REPO AND THE YIELD CURVE
In Chapter 6 we discussed how the shape of the curve and interest-rate expectations drive the funding decision. In this chapter we present further essential background information on zero-coupon (spot) and forward interest rates. Repo market participants should be aware of the concepts discussed in this chapter.
Zero (or spot), par and forward rates are closely linked. This section will explain and derive the different interest rates and explain their application in the markets.
The term ‘zero-coupon’ originates from the bond market and describes a bond which has no coupons. The yield on a zero-coupon bond can be viewed as a true yield, if the paper is held to maturity as no re-investment is involved and there are no interim cash flows vulnerable to a change in interest rates. Note the following:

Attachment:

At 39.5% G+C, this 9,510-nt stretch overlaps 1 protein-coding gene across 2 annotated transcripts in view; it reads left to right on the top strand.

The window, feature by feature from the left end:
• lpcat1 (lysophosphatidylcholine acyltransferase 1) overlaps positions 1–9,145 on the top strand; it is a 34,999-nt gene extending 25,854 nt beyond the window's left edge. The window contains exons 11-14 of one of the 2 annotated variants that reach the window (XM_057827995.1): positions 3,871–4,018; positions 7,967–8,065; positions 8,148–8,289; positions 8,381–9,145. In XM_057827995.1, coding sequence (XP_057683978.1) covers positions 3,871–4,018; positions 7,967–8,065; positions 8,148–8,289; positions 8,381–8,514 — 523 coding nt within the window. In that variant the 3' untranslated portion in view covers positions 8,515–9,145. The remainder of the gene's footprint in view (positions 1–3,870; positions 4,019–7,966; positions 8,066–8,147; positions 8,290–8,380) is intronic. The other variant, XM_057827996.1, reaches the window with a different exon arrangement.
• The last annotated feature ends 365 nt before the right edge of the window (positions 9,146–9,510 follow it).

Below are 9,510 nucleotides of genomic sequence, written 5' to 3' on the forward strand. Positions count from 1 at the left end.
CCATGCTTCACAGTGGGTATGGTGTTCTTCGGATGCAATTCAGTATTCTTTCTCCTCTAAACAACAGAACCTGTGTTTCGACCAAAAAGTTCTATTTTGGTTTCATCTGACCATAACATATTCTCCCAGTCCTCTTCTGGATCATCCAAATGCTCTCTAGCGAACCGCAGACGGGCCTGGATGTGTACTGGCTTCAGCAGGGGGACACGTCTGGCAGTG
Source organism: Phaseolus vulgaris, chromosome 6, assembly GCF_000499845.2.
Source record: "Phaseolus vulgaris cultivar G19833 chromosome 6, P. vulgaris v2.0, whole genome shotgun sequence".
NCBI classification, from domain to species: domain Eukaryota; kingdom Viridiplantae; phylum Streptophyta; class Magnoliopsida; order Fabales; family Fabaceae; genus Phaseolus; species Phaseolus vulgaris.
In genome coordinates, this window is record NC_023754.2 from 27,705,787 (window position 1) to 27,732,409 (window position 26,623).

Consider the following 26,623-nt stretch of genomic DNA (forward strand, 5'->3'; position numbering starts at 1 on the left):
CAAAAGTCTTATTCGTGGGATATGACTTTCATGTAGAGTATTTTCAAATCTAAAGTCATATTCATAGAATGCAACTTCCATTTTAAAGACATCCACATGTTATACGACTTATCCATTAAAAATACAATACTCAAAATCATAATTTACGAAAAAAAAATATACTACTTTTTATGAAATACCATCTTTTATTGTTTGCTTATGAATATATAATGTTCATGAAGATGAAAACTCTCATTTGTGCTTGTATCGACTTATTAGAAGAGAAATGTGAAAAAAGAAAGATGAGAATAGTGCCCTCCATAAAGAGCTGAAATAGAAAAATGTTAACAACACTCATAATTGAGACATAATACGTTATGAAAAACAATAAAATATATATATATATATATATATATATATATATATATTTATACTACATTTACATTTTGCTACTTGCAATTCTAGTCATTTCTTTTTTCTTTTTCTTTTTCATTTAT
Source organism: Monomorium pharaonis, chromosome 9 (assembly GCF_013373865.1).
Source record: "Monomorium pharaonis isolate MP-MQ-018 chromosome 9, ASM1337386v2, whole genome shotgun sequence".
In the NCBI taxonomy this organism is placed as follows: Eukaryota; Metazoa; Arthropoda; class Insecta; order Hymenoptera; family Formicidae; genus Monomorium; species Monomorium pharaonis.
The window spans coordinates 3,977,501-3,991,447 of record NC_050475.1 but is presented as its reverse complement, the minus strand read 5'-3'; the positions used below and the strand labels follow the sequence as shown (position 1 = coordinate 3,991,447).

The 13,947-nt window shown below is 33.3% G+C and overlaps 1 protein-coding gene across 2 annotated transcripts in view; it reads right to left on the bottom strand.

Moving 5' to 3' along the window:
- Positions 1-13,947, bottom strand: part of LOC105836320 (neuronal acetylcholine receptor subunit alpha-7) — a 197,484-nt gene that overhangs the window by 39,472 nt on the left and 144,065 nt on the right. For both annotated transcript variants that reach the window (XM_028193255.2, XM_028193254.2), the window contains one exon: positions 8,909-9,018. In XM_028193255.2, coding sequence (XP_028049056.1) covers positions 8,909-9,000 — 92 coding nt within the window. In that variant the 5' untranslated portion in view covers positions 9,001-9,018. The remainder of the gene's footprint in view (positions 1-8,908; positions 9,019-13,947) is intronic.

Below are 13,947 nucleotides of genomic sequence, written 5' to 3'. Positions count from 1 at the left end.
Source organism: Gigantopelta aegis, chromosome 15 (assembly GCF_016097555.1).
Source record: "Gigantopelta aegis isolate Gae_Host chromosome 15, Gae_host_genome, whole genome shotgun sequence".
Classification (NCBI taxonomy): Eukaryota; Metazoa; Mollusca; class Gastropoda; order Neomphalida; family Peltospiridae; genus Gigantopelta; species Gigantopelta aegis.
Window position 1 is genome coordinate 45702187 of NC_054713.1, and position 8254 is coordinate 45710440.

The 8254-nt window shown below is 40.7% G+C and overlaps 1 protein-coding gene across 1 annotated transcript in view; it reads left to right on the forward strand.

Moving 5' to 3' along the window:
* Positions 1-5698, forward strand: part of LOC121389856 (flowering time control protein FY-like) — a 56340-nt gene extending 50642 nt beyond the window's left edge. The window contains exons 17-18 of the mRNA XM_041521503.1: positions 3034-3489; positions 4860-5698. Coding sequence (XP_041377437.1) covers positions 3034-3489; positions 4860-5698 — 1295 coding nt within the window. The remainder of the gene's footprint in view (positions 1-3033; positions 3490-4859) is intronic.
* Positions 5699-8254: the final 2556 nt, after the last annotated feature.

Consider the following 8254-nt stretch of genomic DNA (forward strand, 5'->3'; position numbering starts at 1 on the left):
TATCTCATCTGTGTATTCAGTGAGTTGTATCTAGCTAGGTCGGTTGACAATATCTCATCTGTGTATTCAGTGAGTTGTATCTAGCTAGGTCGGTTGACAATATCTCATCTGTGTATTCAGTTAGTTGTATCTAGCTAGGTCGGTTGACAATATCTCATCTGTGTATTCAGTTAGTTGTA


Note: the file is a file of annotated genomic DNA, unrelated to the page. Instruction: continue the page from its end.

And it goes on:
• a set of zero-coupon rates exists for every major currency;
• zero-coupon rates can be used to value any future cash flow.
Where zero-coupon bonds are traded the yield on a zero-coupon bond of a particular maturity is the zero-coupon rate for that maturity. However, it is not necessary to have zero-coupon bonds in order to deduce zero-coupon rates. It is possible to calculate zero-coupon rates from a range of market rates and prices, including coupon bonds, interest-rate futures and currency deposit. The price of a zero-coupon bond of a particular maturity defines directly the value today of a cash flow due on the bond’s redemption ...